Overall, SDT provides a comprehensive framework for understanding motivation in sports and has been supported by numerous studies. Athletes can achieve long-term success and fulfillment in their sports endeavors by focusing on intrinsic motivation and satisfying basic psychological needs.

Frequently Asked Questions

What is the most widely accepted view of motivation in sport psychology?

The most widely accepted view of motivation in sport psychology is the self-determination theory (SDT). SDT suggests people have three basic psychological needs: autonomy, competence, and relatedness. According to SDT, when these needs are met, individuals are more likely to engage in activities willingly and with greater motivation.

What is the difference between task and ego goal orientations in motivation?

Task goal orientation refers to the motivation to improve one’s own performance, whereas ego goal orientation refers to the motivation to outperform others. In sport psychology, task goal orientation is associated with greater enjoyment, effort, and persistence. In contrast, ego goal orientation is associated with anxiety, pressure, and a focus on winning at all costs.

What is the interactional view of motivation and how is it applied in sport psychology?

The interactional view of motivation suggests that motivation results from the interaction between personal and situational factors. In sport psychology, this view is used to understand how individual differences, such as personality and goal orientation, interact with environmental factors, such as coaching style and team dynamics, to influence motivation.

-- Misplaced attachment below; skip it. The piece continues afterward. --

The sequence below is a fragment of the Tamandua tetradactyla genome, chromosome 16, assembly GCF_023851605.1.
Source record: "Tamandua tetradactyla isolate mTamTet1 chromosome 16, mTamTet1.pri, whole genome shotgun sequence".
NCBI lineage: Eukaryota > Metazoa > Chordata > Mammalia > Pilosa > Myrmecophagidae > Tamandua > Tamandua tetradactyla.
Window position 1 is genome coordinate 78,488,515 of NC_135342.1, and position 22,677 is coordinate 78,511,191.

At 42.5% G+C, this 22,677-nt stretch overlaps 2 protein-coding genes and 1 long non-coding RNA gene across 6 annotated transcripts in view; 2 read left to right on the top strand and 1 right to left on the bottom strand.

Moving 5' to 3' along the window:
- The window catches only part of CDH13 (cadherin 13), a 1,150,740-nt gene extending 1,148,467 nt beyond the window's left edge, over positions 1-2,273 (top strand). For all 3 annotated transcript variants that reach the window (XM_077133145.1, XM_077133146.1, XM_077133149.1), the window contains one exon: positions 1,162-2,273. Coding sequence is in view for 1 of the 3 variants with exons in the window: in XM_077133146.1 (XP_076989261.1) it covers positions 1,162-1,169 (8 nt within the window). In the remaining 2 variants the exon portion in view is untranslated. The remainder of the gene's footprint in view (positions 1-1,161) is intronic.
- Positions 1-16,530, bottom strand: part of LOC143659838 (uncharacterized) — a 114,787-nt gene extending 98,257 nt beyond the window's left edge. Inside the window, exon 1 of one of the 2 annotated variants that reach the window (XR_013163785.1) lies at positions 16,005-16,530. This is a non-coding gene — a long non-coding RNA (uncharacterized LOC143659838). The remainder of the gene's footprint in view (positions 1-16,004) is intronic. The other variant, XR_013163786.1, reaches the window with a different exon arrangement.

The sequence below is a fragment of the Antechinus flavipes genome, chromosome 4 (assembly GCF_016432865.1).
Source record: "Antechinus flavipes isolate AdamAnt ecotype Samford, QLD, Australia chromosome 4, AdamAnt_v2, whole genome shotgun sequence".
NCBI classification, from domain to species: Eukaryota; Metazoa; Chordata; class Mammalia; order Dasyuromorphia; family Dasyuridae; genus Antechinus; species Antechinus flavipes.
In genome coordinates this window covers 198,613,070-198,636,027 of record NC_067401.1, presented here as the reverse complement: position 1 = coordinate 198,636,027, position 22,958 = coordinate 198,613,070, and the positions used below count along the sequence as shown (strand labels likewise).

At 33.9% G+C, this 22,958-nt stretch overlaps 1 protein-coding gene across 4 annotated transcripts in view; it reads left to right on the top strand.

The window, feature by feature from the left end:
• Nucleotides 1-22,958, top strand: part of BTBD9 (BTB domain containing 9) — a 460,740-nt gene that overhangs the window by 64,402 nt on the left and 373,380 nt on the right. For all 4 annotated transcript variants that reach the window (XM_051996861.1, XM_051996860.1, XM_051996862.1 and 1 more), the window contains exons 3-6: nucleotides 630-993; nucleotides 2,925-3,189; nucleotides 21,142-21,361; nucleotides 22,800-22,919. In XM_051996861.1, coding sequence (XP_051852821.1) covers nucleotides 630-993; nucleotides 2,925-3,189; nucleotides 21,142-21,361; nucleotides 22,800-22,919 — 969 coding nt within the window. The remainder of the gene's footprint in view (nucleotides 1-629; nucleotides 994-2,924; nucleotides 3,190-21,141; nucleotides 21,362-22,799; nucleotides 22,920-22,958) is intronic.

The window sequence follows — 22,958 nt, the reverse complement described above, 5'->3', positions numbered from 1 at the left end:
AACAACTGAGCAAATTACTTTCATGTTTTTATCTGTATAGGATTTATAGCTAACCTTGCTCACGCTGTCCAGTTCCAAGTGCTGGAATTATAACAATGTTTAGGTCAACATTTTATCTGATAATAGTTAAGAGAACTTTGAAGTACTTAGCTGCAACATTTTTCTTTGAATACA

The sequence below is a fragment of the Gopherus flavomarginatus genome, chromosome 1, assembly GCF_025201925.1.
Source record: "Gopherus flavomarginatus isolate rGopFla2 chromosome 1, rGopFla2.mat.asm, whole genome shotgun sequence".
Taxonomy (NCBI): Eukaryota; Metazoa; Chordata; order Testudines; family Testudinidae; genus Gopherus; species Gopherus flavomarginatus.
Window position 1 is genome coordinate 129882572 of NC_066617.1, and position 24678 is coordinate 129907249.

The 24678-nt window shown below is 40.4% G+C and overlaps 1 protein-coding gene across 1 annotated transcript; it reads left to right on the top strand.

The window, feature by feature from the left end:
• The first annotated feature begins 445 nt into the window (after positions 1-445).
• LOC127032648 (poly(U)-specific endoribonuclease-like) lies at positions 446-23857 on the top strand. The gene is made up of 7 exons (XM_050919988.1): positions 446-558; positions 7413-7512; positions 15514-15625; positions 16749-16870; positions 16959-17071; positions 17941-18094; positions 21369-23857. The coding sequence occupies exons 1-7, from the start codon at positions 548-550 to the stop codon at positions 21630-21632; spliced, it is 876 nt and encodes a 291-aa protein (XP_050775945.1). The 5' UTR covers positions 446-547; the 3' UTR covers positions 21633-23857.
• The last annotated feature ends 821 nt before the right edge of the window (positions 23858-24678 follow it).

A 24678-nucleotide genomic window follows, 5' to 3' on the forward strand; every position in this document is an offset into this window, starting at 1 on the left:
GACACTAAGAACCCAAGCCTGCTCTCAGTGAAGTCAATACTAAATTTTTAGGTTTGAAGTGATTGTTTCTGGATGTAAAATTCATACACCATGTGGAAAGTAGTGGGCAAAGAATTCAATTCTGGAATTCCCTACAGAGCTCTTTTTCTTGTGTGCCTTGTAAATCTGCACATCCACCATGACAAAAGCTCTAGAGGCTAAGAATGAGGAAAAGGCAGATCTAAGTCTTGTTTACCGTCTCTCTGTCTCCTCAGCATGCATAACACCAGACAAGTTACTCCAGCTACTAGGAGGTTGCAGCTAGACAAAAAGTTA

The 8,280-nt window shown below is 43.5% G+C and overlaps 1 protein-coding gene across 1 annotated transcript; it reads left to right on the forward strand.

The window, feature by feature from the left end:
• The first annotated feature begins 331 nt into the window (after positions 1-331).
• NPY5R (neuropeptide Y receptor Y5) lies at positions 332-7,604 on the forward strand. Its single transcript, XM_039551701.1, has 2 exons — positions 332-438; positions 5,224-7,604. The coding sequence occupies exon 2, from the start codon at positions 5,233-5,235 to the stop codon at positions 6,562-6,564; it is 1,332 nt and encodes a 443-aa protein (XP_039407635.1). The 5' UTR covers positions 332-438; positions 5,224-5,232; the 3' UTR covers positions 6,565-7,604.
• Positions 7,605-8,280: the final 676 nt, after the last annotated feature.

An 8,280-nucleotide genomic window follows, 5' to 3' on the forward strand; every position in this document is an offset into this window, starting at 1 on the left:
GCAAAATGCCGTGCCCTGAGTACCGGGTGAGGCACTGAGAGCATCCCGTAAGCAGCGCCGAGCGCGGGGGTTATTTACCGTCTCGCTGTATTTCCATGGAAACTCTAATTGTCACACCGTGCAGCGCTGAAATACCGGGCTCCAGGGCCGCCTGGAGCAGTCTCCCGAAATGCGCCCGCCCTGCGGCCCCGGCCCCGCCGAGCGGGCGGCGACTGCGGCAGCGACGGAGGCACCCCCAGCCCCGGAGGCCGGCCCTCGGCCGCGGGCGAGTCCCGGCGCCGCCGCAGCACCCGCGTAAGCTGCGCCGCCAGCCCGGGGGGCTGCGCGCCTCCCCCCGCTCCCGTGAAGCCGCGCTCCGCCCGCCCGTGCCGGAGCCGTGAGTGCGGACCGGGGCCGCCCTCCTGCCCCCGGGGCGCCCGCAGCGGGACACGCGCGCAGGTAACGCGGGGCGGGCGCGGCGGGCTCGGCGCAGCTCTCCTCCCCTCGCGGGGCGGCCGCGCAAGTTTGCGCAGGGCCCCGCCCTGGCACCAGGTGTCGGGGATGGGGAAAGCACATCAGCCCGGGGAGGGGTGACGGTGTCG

How can undesirable motives of a participant be changed effectively?

One effective way to change the undesirable motives of a participant is through goal setting. By setting specific, challenging, and attainable goals, individuals can shift their focus from extrinsic rewards, such as winning or pleasing others, to intrinsic rewards, such as personal growth and self-improvement.

What is achievement motivation theory and how is it relevant to sport psychology?

Achievement motivation theory suggests that individuals are motivated to succeed and avoid failure. In sport psychology, this theory is used to understand how athletes’ achievement motivation influences their behavior, such as their goal setting, effort, and persistence.

What is the sport-specific form of achievement motivation called in sport psychology?

The sport-specific form of achievement motivation is called competitiveness. Competitiveness refers to an individual’s motivation to outperform others in a sport context. In sport psychology, competitiveness is often studied about other constructs, such as goal orientation and achievement motivation.